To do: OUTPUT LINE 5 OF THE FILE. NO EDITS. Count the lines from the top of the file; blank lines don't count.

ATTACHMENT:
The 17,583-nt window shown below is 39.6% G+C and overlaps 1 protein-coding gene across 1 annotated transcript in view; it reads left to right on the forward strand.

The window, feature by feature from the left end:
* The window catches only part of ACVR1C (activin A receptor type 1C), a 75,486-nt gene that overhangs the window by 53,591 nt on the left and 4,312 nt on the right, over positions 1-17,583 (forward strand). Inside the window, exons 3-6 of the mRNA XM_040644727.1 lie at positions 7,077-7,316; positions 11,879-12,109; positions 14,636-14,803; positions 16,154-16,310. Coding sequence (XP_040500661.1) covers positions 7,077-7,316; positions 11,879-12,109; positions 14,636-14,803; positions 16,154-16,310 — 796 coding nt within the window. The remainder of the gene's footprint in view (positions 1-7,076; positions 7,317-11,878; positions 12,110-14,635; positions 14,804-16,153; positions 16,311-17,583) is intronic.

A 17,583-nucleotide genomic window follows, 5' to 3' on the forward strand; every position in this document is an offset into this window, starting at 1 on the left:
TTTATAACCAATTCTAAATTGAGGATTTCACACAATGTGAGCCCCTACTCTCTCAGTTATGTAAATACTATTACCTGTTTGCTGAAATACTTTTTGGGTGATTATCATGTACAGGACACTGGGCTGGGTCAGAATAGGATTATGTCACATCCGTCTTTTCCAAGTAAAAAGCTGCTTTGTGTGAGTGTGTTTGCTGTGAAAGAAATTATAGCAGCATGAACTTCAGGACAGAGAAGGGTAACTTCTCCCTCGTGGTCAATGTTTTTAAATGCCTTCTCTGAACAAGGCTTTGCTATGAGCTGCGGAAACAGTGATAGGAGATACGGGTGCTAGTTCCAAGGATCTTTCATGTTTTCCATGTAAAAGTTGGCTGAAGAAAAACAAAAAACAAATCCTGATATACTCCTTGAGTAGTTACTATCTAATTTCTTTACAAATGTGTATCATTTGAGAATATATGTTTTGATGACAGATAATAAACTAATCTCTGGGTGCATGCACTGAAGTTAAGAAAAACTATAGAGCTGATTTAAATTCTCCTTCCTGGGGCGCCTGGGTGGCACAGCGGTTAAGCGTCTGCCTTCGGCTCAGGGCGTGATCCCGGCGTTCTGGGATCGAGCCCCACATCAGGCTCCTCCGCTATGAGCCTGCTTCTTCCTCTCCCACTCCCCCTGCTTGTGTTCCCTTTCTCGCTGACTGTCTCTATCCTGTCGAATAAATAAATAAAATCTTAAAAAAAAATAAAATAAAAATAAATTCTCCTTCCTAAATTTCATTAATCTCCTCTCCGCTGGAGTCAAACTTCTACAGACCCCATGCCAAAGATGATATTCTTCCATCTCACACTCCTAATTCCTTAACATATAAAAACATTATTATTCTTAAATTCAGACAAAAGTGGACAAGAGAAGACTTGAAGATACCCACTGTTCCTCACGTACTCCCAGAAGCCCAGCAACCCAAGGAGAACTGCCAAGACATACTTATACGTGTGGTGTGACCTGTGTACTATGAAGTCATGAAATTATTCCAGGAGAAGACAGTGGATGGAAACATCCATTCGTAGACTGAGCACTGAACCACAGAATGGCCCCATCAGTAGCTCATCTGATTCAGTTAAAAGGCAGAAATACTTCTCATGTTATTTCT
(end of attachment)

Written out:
TTTATAACCAATTCTAAATTGAGGATTTCACACAATGTGAGCCCCTACTCTCTCAGTTATGTAAATACTATTACCTGTTTGCTGAAATACTTTTTGGGTGATTATCATGTACAGGACACTGGGCTGGGTCAGAATAGGATTATGTCACATCCGTCTTTTCCAAGTAAAAAGCTGCTTTGTGTGAGTGTGTTTGCTGTGAAAGAAATTATAGCAGCATGAACTTCAGGACAGAGAAGGGTAACTTCTCCCTCGTGGTCAATGTTTTTAAATGCCTTCTCTGAACAAGGCTTTGCTATGAGCTGCGGAAACAGTGATAGGAGATACGGGTGCTAGTTCCAAGGATCTTTCATGTTTTCCATGTAAAAGTTGGCTGAAGAAAAACAAAAAACAAATCCTGATATACTCCTTGAGTAGTTACTATCTAATTTCTTTACAAATGTGTATCATTTGAGAATATATGTTTTGATGACAGATAATAAACTAATCTCTGGGTGCATGCACTGAAGTTAAGAAAAACTATAGAGCTGATTTAAATTCTCCTTCCTGGGGCGCCTGGGTGGCACAGCGGTTAAGCGTCTGCCTTCGGCTCAGGGCGTGATCCCGGCGTTCTGGGATCGAGCCCCACATCAGGCTCCTCCGCTATGAGCCTGCTTCTTCCTCTCCCACTCCCCCTGCTTGTGTTCCCTTTCTCGCTGACTGTCTCTATCCTGTCGAATAAATAAATAAAATCTTAAAAAAAAATAAAATAAAAATAAATTCTCCTTCCTAAATTTCATTAATCTCCTCTCCGCTGGAGTCAAACTTCTACAGACCCCATGCCAAAGATGATATTCTTCCATCTCACACTCCTAATTCCTTAACATATAAAAACATTATTATTCTTAAATTCAGACAAAAGTGGACAAGAGAAGACTTGAAGATACCCACTGTTCCTCACGTACTCCCAGAAGCCCAGCAACCCAAGGAGAACTGCCAAGACATACTTATACGTGTGGTGTGACCTGTGTACTATGAAGTCATGAAATTATTCCAGGAGAAGACAGTGGATGGAAACATCCATTCGTAGACTGAGCACTGAACCACAGAATGGCCCCATCAGTAGCTCATCTGATTCAGTTAAAAGGCAGAAATACTTCTCATGTTATTTCT